History of England from the Invasion of Julius Caesar to the Revolution of 1688, Volume 1F
by David Hume
'History of England from the Invasion of Julius Caesar to the Revolution of 1688, Volume 1F' Summary
He wrote of the Revolution: "By deciding many important questions in favour of liberty, and still more, by that great precedent of deposing one king, and establishing a new family, it gave such an ascendent to popular principles, as has put the nature of the English Constitution beyond all controversy". Thus Hume is at odds with those who argue that the British Constitution is entirely evolutionary, and did not emerge from a revolution, just like the later American and French Constitutions, and the earlier Dutch Constitution.
The source of this antinomian interpretation of British freedom can be traced in Hume's account of the revolutionary debates themselves. William of Orange had been invited to invade by a coalition of English Whigs and Tories. To placate the latter's maxim that "the throne was never vacant", or in modern parlance the monarch never dies, the fiction was agreed that King James would be said to have abdicated. It fell to the Scottish Parliamentary Convention, meeting a month after the English one: "in a bold and decisive vote", to declare "that king James, by his maladministration, and his abuse of power, had forfeited all title to the crown". Hume wanted to present the UK as having a modern constitution. He did not see it as something that stretched back seamlessly to Magna Carta or the laws of King Alfred.
The narrative ends with a parliamentary convention annexing to the settlement "a declaration of rights, where all the points, which had, of late years, been disputed between king and people, were finally determined; and the powers of the royal prerogative were more narrowly circumscribed and more exactly defined, than in any former period of the English government". In fact Britain has two declarations of right from this period. The Bill of Rights is (or was) the basic law of England, the Claim of Right that for Scotland.
There are important differences between these little studied declarations. Where the Bill of Rights states that the King cannot make laws without the consent of Parliament, the Claim of Right says that all assertions of a right to rule above the law are themselves against the law. The Bill of Rights was inspired by John Locke. Behind the Claim of Right can be detected the guiding hand of James Dalrymple, 1st Viscount of Stair 1619–1695. Hume studied law as a student at Edinburgh. He implies that he neglected this study. This must be taken with a pinch of salt. He may have wanted to avoid giving the lay reader the impression that he had written a history just for lawyers like William Blackstone. What is certain is that he names two of the founders of Roman Dutch law, Johannes Voet and Arnold Vinnius, in the same breath as Cicero and Virgil. Cicero was, of course, a lawyer. The standard work for a Scottish law student to study was, then as now, "Stair's Institutions of the laws of Scotland".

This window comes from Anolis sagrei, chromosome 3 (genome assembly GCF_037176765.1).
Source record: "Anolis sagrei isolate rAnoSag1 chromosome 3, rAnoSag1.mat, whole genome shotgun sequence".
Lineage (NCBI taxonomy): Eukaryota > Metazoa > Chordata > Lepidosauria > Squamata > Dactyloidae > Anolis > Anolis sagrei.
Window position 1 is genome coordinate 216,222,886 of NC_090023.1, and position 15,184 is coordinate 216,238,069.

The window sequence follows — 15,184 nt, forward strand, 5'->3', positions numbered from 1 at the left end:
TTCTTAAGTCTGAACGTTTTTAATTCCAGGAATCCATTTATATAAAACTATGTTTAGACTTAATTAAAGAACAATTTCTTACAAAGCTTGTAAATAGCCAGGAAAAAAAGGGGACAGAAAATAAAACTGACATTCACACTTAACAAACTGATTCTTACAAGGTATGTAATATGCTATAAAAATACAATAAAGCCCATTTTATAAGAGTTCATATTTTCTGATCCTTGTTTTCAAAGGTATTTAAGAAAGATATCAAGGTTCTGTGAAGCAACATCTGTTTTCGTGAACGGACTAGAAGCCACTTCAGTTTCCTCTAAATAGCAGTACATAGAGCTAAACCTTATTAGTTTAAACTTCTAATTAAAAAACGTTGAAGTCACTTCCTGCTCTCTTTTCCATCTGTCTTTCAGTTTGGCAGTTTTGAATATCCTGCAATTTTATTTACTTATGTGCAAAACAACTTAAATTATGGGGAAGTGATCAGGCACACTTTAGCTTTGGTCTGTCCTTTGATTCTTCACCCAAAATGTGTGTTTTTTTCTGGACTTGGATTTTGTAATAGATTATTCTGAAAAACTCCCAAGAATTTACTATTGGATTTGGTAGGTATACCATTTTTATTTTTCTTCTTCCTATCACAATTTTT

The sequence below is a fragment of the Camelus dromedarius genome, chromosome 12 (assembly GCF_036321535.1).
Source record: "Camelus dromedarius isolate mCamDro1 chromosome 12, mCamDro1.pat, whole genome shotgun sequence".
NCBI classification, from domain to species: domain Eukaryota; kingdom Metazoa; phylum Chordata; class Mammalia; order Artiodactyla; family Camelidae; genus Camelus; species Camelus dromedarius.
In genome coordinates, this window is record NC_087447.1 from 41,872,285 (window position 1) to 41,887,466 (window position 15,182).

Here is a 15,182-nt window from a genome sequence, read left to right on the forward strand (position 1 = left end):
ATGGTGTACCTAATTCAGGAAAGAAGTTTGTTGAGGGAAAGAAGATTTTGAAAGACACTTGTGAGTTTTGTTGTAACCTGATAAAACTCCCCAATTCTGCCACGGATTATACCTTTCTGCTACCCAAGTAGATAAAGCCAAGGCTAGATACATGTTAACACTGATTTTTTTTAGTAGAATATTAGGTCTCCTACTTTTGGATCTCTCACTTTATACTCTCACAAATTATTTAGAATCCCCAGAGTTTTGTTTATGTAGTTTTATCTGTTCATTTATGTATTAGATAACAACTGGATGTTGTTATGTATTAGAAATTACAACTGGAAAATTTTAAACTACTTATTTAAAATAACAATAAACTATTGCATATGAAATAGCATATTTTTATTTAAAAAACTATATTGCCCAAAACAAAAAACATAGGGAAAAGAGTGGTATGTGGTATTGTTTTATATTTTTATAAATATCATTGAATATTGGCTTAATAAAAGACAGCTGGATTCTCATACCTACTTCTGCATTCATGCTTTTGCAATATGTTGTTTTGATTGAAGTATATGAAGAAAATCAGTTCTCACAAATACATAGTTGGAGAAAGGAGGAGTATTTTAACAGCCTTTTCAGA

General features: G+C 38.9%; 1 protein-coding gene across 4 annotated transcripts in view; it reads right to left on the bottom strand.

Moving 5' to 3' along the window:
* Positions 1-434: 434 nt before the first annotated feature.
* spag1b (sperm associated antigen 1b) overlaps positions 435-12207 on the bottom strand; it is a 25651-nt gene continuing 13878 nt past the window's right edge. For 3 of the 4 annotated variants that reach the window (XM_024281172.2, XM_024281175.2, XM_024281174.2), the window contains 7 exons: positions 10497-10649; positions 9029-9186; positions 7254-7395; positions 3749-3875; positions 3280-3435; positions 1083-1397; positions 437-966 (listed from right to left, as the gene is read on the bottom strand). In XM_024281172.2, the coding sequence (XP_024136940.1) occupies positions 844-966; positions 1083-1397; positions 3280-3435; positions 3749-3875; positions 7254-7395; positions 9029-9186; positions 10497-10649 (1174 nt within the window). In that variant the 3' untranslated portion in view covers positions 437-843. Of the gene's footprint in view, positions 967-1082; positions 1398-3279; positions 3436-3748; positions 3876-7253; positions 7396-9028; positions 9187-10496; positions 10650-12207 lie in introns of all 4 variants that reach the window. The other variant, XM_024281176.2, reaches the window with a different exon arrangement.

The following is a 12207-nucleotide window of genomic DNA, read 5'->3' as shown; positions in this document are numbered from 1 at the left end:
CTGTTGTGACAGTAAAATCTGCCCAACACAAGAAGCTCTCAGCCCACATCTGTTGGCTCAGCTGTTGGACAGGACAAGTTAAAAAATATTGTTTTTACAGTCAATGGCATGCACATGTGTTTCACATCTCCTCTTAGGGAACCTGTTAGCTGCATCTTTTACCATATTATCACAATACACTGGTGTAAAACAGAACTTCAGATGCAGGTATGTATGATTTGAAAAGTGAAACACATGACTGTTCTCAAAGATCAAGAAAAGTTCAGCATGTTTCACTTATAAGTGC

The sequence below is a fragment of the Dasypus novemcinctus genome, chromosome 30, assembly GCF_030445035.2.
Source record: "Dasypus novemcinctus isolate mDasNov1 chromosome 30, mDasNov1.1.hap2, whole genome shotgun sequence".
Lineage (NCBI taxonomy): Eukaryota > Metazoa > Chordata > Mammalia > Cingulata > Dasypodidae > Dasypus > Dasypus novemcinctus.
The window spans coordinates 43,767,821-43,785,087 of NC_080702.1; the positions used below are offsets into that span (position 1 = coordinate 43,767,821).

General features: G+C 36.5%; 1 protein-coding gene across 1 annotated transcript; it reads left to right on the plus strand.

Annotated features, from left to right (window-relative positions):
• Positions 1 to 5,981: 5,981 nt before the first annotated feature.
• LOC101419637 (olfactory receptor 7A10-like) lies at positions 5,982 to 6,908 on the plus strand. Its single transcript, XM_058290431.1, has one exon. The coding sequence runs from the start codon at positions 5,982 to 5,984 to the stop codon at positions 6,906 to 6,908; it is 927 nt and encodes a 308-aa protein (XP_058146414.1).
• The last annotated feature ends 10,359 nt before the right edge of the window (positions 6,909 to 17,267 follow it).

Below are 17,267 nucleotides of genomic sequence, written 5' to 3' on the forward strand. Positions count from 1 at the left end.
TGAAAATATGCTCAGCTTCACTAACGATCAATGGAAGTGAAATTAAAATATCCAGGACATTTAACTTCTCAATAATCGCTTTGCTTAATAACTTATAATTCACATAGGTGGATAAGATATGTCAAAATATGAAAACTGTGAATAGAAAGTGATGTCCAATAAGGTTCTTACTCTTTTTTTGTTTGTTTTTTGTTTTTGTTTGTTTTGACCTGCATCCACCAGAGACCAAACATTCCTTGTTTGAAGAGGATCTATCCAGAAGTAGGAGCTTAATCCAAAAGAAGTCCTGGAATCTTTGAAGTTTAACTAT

Hume names neither of the unamended constitutions of 1689. He wanted a new constitution for the United Kingdom to flesh out these outline declarations. He set out his proposals in the essay Idea of a Perfect Commonwealth, which is a reworking of The Commonwealth of Oceana by the 17th-century Rutland visionary James Harrington. Leaving the extent of the Commonwealth and the location of its capital undecided, Hume's highly devolved scheme was "to have all the advantages both of a great and a little Commonwealth". In some ways it resembles the model of Presbyterian church government. Hume was no theorist of an unwritten constitution.
David Hume was a Scottish Enlightenment philosopher, historian, economist, librarian and essayist, who is best known today for his highly influential system of philosophical empiricism, scepticism, an...More on David Hume
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